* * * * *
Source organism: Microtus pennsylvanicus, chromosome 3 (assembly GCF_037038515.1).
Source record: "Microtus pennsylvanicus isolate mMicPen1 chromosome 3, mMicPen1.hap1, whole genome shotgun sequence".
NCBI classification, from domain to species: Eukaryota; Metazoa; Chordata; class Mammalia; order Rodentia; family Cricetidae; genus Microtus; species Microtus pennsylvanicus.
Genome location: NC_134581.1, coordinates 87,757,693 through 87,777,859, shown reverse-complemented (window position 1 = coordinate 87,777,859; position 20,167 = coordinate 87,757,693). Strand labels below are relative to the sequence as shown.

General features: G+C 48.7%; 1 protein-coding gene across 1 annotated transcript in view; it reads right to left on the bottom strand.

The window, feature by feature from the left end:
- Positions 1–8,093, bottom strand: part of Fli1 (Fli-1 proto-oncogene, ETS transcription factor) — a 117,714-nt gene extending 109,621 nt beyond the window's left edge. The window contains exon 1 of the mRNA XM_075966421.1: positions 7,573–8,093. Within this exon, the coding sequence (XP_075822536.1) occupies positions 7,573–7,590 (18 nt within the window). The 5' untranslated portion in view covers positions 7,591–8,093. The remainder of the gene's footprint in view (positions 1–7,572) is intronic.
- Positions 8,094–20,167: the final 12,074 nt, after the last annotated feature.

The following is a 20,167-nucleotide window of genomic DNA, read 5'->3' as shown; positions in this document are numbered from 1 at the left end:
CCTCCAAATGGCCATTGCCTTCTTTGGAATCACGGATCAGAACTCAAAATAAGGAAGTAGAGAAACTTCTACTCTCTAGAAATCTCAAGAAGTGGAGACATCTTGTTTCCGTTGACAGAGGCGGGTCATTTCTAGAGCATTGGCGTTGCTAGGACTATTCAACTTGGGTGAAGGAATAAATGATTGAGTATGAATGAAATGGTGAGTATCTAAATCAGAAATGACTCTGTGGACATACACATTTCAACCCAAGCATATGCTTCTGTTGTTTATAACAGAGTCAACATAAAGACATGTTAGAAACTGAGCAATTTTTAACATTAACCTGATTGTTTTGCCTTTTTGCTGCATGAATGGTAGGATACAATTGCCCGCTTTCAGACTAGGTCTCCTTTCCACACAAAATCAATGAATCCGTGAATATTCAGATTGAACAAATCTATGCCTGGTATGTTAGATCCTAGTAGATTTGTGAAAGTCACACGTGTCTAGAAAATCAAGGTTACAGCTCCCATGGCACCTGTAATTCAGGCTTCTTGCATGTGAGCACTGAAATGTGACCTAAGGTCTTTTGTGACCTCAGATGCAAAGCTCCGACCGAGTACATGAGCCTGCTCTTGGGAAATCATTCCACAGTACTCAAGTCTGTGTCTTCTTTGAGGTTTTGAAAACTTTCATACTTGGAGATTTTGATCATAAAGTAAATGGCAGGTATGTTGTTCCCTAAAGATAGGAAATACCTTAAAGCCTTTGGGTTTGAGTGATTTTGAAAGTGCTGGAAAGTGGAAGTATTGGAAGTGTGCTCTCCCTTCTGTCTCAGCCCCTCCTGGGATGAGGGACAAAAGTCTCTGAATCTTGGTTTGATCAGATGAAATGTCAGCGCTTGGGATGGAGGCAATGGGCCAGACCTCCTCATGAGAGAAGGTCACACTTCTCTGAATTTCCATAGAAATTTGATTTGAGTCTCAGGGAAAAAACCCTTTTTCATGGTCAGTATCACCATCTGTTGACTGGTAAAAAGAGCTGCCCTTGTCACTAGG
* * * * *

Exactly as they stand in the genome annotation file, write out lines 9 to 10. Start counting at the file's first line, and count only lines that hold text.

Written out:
The following is a 20,167-nucleotide window of genomic DNA, read 5'->3' as shown; positions in this document are numbered from 1 at the left end:
CCTCCAAATGGCCATTGCCTTCTTTGGAATCACGGATCAGAACTCAAAATAAGGAAGTAGAGAAACTTCTACTCTCTAGAAATCTCAAGAAGTGGAGACATCTTGTTTCCGTTGACAGAGGCGGGTCATTTCTAGAGCATTGGCGTTGCTAGGACTATTCAACTTGGGTGAAGGAATAAATGATTGAGTATGAATGAAATGGTGAGTATCTAAATCAGAAATGACTCTGTGGACATACACATTTCAACCCAAGCATATGCTTCTGTTGTTTATAACAGAGTCAACATAAAGACATGTTAGAAACTGAGCAATTTTTAACATTAACCTGATTGTTTTGCCTTTTTGCTGCATGAATGGTAGGATACAATTGCCCGCTTTCAGACTAGGTCTCCTTTCCACACAAAATCAATGAATCCGTGAATATTCAGATTGAACAAATCTATGCCTGGTATGTTAGATCCTAGTAGATTTGTGAAAGTCACACGTGTCTAGAAAATCAAGGTTACAGCTCCCATGGCACCTGTAATTCAGGCTTCTTGCATGTGAGCACTGAAATGTGACCTAAGGTCTTTTGTGACCTCAGATGCAAAGCTCCGACCGAGTACATGAGCCTGCTCTTGGGAAATCATTCCACAGTACTCAAGTCTGTGTCTTCTTTGAGGTTTTGAAAACTTTCATACTTGGAGATTTTGATCATAAAGTAAATGGCAGGTATGTTGTTCCCTAAAGATAGGAAATACCTTAAAGCCTTTGGGTTTGAGTGATTTTGAAAGTGCTGGAAAGTGGAAGTATTGGAAGTGTGCTCTCCCTTCTGTCTCAGCCCCTCCTGGGATGAGGGACAAAAGTCTCTGAATCTTGGTTTGATCAGATGAAATGTCAGCGCTTGGGATGGAGGCAATGGGCCAGACCTCCTCATGAGAGAAGGTCACACTTCTCTGAATTTCCATAGAAATTTGATTTGAGTCTCAGGGAAAAAACCCTTTTTCATGGTCAGTATCACCATCTGTTGACTGGTAAAAAGAGCTGCCCTTGTCACTAGG